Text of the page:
Now, while I’m selling this as a character drama that just so happens to have ping pong on it, I still have to talk about the ping pong. It’s undeniably there, supporting all this character growth. But, to be honest, the ping pong scenes aren’t all that great. Maybe that’s another reason why I’m latching onto the character arcs so much. The action just doesn’t work and the ping pong matches rarely rile me up. I found this was mostly due to the overuse of the split screen effect, which makes it hard to tell what’s happening. This is compounded by the fact that no one ever explains the rules of the game at all. Not even vaguely! Yet they will namedrop raquets that have pips-out penholder grip style with ancient fairy bloodtree magic runes set in the handle and expect us to pick up on it. Going back to the action, the ping pong matches look choppy and not as exciting as watching the usual flow of a sports anime. The whole point of watching a sports anime over a manga is that you get to visualize the motions properly. With all these still images, I might as well be flipping through a manga. The matches only became exciting once some of Yuasa’s more bizarre imagery came into play. Those were real treats and I wish that surrealist approach was used more often. Other than that, watching the ping pong matches wasn’t as effective as say, watching a fast-paced volleyball game in Haikyuu!!.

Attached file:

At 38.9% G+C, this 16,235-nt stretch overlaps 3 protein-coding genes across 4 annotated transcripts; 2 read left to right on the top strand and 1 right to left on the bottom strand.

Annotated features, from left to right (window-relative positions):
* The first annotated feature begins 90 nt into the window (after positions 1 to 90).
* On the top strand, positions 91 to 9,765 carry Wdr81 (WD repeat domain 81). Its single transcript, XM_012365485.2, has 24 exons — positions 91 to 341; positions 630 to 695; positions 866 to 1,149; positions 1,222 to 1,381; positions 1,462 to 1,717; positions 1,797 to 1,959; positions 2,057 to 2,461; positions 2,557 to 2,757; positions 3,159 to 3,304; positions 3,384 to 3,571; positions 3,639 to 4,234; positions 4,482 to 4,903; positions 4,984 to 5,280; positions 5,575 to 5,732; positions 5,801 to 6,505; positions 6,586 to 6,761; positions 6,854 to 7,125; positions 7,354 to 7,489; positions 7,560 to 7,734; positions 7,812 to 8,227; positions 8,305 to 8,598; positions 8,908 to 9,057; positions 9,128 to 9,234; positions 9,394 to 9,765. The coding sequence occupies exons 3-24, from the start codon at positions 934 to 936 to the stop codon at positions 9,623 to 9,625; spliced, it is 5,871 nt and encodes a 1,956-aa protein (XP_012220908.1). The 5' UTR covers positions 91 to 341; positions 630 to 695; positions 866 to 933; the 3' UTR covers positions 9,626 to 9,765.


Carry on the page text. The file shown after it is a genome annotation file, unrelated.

(Side note: Speaking of Haikyuu!! I couldn’t help but compare Smile to Tsukishima from Haikyuu!!. I mean, get this: Smile’s real name is Makoto Tsukimoto, he also wears moon-themed things to match his last name, he has the exact same seiyuu as Tsukishima, he also wears glasses, he’s also rude, and he also slacks at a sport he loves and has to be pushed before he exerts any effort. There is absolutely no point to me comparing them, but they are so similar I just had to include it…somewhere…)
My secret santa chose this series for me precisely because I enjoy sports anime and tend to like flashy, stylistic anime (one of my favourite anime is Kuuchuu Buranko and I can’t say I’ve seen a single anime that looks as freakishly offputting at first than this one). Yuasa’s works are known for their flowing style prioritizing movement and emotion over minute details, which makes all his works look really sketchy but also incredibly dynamic. I feel like this style would have worked better without the stilted split screens coming into play so much, but other than that it was great for giving all the characters a unique look. It makes Ping Pong even more memorable. While the sports aspect was not that great, I really got into the character drama and found it to be a solid series in the end. Thank you so much, secret santa, for taking the time to choose this for me!
Merry Christmas and happy new year everyone!